ESSAYS ON LOBBYING AND CRIME
thesisposted on 07.01.2020 by RATUL DAS CHAUDHURY
In order to distinguish essays and pre-prints from academic theses, we have a separate category. These are often much longer text based documents than a paper.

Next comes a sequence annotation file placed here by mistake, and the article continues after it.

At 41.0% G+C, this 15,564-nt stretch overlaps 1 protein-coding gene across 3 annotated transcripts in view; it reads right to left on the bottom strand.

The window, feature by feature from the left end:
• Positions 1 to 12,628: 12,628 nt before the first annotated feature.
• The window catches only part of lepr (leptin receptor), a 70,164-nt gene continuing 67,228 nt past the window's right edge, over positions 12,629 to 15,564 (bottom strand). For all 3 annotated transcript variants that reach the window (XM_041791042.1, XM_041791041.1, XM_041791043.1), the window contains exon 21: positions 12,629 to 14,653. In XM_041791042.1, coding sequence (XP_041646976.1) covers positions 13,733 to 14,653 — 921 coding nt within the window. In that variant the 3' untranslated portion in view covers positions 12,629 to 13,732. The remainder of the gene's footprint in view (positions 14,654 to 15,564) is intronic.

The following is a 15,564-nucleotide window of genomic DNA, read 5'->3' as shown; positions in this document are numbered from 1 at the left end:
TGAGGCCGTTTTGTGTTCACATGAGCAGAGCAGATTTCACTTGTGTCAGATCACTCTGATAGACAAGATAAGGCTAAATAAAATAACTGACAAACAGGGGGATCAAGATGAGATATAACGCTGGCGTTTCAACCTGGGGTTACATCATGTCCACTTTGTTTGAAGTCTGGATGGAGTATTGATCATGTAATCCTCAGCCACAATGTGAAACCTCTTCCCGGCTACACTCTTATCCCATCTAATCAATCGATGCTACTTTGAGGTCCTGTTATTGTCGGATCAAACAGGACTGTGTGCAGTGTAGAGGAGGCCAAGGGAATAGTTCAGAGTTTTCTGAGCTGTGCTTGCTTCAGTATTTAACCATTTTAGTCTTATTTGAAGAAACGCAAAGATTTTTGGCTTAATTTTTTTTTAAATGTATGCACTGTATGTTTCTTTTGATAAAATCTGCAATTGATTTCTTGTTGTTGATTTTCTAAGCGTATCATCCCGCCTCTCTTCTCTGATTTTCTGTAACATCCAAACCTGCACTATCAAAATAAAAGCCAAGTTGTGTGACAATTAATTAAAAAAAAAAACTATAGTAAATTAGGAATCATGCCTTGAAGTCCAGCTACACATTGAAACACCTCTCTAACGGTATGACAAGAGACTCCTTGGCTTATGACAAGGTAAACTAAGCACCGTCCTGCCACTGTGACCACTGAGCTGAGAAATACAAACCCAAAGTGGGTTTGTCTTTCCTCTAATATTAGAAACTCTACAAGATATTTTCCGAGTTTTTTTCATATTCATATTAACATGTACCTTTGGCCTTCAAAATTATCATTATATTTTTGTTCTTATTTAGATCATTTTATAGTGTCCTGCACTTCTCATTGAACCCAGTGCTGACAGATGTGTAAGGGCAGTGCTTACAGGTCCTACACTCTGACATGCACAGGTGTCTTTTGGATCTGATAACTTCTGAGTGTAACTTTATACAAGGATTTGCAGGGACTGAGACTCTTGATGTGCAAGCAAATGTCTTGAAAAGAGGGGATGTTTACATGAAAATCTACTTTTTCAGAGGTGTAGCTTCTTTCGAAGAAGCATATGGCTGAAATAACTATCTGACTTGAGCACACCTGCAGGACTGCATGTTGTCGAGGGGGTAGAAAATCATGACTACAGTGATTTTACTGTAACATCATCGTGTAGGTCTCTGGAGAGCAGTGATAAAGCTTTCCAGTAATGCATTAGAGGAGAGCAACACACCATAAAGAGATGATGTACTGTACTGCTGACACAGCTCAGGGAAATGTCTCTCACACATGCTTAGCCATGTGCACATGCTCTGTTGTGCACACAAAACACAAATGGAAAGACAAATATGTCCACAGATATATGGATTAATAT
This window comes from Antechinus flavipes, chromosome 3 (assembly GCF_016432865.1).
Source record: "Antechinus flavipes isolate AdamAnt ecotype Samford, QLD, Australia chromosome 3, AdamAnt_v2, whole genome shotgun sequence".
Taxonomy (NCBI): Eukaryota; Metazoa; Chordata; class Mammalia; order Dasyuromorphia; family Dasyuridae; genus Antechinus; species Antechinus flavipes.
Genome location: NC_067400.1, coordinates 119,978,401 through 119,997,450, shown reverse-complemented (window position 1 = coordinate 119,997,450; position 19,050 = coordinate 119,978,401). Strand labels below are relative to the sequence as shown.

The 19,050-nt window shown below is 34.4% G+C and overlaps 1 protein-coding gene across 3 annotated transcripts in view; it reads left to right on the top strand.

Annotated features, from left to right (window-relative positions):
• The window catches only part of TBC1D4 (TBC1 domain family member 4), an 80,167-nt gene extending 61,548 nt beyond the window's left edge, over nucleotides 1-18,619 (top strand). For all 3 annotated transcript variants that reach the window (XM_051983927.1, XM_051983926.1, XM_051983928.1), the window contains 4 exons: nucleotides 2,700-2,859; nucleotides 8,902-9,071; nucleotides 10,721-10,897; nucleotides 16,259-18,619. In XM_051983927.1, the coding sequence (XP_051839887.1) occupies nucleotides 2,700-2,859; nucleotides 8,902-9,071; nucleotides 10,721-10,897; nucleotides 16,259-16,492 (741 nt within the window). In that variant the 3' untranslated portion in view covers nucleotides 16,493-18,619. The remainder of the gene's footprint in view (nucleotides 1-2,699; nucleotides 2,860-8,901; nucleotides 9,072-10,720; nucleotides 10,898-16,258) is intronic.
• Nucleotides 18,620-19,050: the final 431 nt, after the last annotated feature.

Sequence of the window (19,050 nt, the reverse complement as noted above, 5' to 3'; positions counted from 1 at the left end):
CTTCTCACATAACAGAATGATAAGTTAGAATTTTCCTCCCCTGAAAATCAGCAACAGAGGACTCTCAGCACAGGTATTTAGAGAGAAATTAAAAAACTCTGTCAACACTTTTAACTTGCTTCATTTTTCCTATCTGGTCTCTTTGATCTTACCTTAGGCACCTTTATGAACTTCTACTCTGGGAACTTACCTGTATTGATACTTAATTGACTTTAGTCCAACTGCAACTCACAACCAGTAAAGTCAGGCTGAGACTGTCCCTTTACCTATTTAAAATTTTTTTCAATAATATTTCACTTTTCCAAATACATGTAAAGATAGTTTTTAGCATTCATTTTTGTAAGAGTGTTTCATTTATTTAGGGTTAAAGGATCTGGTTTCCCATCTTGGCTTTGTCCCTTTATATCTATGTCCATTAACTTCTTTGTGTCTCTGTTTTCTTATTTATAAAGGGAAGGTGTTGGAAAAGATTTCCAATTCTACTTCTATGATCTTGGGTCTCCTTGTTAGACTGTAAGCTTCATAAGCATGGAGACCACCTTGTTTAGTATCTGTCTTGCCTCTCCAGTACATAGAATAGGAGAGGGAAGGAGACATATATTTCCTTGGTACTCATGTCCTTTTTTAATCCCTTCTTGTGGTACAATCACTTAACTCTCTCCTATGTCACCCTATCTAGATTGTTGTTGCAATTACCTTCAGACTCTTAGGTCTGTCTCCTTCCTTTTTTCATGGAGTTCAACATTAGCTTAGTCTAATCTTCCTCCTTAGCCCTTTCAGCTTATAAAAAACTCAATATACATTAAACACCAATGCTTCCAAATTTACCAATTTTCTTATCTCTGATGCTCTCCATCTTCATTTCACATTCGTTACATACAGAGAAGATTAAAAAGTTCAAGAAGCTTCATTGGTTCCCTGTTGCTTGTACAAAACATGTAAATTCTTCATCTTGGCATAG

We investigate whether and when the social network among legislators aid a lobby group in influencing voting decisions of legislators. The baseline model involves a group of legislators that are connected via an exogenously given network. Each legislator can vote for the status-quo policy or an alternative policy. A lobby can credibly promise payments to legislators if they vote for the alternative. The lobby chooses these payments to maximize the sum of legislators’ probabilities of voting for the alternative policy subject to a budget constraint. Legislators value the payment they receive, and all legislators are assumed to have a common preference bias towards (or against) the status quo policy. The key feature of the model is that a legislator derives additional utility from voting in line with those legislators with whom she is directly connected in her network.